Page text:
Note: article updated to reflect official Ford announcement and details.
Ford Australia has confirmed it will cut up to 440 jobs, or about 15 percent of its workforce, with plans to slash production from November forward from 209 vehicles per day, to 148.
Most of the losses will come from manufacturing operations at the carmaker's Geelong and Broadmeadows plants.
The reduced production and job losses are in response to the continuing slide in large car sales, Ford Australia President Bob Graziano said.
While sales of the locally-manufactured Territory remain strong (1800 in June), the Falcon continues its slide, with year-to-date sales down 24.6 percent compared to 2011.
Production will shift to a more profitable mix, focused largely on the Territory.
"Implementing this structural change is essential to ensure the longer-term health of the business," Mr Graziano said in a statement today.
"We understand that, unfortunately, the impact on our employees will be significant, but implementing this structural change is essential to ensure the longer-term health of the business, which is important for our employees, our suppliers and the communities in which we operate."
Graziano added that workers who take up the redundancy package will be offered training and counselling.
Today's announcement comes barely two months after a seven-day shutdown for the Broadmeadows and Geelong plants when parts supplier CMI ran into difficulties. It also follows the announcement of a $290 million loss in May.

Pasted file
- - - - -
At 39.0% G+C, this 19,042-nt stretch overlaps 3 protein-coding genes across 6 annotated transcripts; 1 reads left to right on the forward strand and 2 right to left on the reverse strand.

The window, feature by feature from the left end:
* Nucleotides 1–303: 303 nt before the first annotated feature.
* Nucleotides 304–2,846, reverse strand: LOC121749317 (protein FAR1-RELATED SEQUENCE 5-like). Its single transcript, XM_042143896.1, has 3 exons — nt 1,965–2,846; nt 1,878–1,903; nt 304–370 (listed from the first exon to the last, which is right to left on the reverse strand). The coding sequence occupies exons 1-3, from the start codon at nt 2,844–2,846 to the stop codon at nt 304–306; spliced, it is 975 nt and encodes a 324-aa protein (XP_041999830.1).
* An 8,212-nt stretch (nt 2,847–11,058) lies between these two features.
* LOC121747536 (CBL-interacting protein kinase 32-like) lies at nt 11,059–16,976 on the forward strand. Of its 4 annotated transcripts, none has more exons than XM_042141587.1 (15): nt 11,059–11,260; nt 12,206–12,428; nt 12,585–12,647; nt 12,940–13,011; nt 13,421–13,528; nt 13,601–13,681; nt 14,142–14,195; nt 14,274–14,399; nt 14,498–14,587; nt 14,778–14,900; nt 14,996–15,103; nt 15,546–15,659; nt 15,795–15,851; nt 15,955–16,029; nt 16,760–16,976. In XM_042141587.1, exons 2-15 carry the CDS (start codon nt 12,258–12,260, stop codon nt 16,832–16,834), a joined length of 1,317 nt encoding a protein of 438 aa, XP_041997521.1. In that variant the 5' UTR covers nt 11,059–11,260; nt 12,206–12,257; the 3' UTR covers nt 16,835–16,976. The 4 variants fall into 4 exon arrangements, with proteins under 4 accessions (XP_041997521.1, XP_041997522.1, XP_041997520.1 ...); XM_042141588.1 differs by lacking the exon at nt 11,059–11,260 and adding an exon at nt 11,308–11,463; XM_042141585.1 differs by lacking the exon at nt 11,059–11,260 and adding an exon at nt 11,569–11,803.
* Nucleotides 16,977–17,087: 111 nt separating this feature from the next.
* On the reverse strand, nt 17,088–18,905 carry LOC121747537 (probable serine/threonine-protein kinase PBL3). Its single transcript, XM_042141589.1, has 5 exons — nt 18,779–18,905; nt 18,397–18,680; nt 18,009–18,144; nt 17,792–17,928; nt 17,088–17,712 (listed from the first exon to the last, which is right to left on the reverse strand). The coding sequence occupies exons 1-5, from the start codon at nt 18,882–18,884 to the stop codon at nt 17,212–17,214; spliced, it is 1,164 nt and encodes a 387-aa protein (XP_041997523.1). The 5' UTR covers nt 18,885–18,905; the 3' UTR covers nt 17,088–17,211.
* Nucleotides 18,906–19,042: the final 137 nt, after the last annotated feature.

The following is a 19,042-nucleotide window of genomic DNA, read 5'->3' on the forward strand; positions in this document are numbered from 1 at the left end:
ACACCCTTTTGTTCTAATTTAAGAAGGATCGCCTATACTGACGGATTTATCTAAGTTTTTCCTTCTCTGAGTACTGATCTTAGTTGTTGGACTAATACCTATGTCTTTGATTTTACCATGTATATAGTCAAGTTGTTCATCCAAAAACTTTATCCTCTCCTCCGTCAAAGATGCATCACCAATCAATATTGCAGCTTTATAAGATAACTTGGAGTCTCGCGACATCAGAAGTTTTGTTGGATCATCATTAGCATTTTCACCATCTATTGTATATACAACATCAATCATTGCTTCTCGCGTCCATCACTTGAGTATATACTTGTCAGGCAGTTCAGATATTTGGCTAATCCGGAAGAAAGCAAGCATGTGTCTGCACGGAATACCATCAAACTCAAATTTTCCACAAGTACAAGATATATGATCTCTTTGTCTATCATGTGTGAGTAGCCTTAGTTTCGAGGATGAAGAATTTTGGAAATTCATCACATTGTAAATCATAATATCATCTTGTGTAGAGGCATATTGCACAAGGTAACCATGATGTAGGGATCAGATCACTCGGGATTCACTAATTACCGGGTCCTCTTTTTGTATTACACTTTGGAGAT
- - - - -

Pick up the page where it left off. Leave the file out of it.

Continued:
Ford's market share in Australia has slipped to 7.9 percent year-to-date, compared to 9.1 percent at the same time last year.
Problems with parts supplier CMI have also had an effect on Territory and Falcon production.
Ford is not alone in its local production woes: Toyota in April cut 10 percent of its Altona workforce, blaming market conditions, and Holden confirmed in February that it would shed up to 100 temporary and casual contractors.
Ford secured a $103 million investment in local production and upgrades earlier this year, including $34 million from the Federal Government and an undisclosed amount from the Victorian Government.
The investment was expected to secure local production until at least 2016. For now, Ford remains committed to that goal, and new locally-produced models are scheduled to hit the market in 2014.
"We are committed to the Ford brand and continuing to produce vehicles in Australia," Mr Graziano said.
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